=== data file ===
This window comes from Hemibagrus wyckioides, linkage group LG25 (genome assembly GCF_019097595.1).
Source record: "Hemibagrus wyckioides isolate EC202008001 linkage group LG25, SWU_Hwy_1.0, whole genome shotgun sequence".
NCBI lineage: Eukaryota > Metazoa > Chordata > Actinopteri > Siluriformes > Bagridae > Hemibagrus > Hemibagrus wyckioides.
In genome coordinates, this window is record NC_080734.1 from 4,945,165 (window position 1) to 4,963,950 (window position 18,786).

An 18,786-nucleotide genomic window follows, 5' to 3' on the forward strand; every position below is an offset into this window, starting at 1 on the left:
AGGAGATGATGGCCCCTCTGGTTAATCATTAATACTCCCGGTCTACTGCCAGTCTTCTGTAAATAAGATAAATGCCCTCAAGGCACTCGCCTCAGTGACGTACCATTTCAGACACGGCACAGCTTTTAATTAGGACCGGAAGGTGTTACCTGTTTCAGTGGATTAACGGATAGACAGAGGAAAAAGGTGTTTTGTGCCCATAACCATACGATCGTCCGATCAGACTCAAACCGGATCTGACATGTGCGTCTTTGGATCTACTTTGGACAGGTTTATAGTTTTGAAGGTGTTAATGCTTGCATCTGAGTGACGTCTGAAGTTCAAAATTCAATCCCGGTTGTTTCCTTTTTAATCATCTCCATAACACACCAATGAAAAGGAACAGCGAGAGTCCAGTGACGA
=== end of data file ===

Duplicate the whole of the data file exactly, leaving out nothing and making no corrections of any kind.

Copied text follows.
This window comes from Hemibagrus wyckioides, linkage group LG25 (genome assembly GCF_019097595.1).
Source record: "Hemibagrus wyckioides isolate EC202008001 linkage group LG25, SWU_Hwy_1.0, whole genome shotgun sequence".
NCBI lineage: Eukaryota > Metazoa > Chordata > Actinopteri > Siluriformes > Bagridae > Hemibagrus > Hemibagrus wyckioides.
In genome coordinates, this window is record NC_080734.1 from 4,945,165 (window position 1) to 4,963,950 (window position 18,786).

An 18,786-nucleotide genomic window follows, 5' to 3' on the forward strand; every position below is an offset into this window, starting at 1 on the left:
AGGAGATGATGGCCCCTCTGGTTAATCATTAATACTCCCGGTCTACTGCCAGTCTTCTGTAAATAAGATAAATGCCCTCAAGGCACTCGCCTCAGTGACGTACCATTTCAGACACGGCACAGCTTTTAATTAGGACCGGAAGGTGTTACCTGTTTCAGTGGATTAACGGATAGACAGAGGAAAAAGGTGTTTTGTGCCCATAACCATACGATCGTCCGATCAGACTCAAACCGGATCTGACATGTGCGTCTTTGGATCTACTTTGGACAGGTTTATAGTTTTGAAGGTGTTAATGCTTGCATCTGAGTGACGTCTGAAGTTCAAAATTCAATCCCGGTTGTTTCCTTTTTAATCATCTCCATAACACACCAATGAAAAGGAACAGCGAGAGTCCAGTGACGA